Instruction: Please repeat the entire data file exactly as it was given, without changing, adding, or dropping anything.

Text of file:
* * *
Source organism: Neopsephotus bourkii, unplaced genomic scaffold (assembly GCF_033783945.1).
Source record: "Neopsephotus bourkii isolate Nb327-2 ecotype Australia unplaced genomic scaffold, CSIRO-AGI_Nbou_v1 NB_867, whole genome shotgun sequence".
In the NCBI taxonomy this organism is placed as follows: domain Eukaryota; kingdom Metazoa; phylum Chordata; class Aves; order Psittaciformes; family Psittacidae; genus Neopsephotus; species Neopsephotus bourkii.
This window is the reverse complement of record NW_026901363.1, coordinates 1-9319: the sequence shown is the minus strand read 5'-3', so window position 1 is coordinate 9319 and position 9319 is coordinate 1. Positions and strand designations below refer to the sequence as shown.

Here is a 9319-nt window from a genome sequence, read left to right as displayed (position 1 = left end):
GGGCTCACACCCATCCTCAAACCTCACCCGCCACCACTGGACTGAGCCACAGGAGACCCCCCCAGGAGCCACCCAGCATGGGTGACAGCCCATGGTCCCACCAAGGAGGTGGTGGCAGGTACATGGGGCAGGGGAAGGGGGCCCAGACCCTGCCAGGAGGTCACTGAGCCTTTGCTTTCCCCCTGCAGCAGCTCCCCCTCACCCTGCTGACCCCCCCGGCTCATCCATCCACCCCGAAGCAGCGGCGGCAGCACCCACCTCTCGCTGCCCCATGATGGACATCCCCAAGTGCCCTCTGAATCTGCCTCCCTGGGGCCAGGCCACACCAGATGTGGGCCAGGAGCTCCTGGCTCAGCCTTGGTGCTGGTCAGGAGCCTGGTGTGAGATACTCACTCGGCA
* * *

Source organism: Neopsephotus bourkii, unplaced genomic scaffold (assembly GCF_033783945.1).
Source record: "Neopsephotus bourkii isolate Nb327-2 ecotype Australia unplaced genomic scaffold, CSIRO-AGI_Nbou_v1 NB_867, whole genome shotgun sequence".
In the NCBI taxonomy this organism is placed as follows: domain Eukaryota; kingdom Metazoa; phylum Chordata; class Aves; order Psittaciformes; family Psittacidae; genus Neopsephotus; species Neopsephotus bourkii.
This window is the reverse complement of record NW_026901363.1, coordinates 1-9319: the sequence shown is the minus strand read 5'-3', so window position 1 is coordinate 9319 and position 9319 is coordinate 1. Positions and strand designations below refer to the sequence as shown.

Here is a 9319-nt window from a genome sequence, read left to right as displayed (position 1 = left end):
GGGCTCACACCCATCCTCAAACCTCACCCGCCACCACTGGACTGAGCCACAGGAGACCCCCCCAGGAGCCACCCAGCATGGGTGACAGCCCATGGTCCCACCAAGGAGGTGGTGGCAGGTACATGGGGCAGGGGAAGGGGGCCCAGACCCTGCCAGGAGGTCACTGAGCCTTTGCTTTCCCCCTGCAGCAGCTCCCCCTCACCCTGCTGACCCCCCCGGCTCATCCATCCACCCCGAAGCAGCGGCGGCAGCACCCACCTCTCGCTGCCCCATGATGGACATCCCCAAGTGCCCTCTGAATCTGCCTCCCTGGGGCCAGGCCACACCAGATGTGGGCCAGGAGCTCCTGGCTCAGCCTTGGTGCTGGTCAGGAGCCTGGTGTGAGATACTCACTCGGCA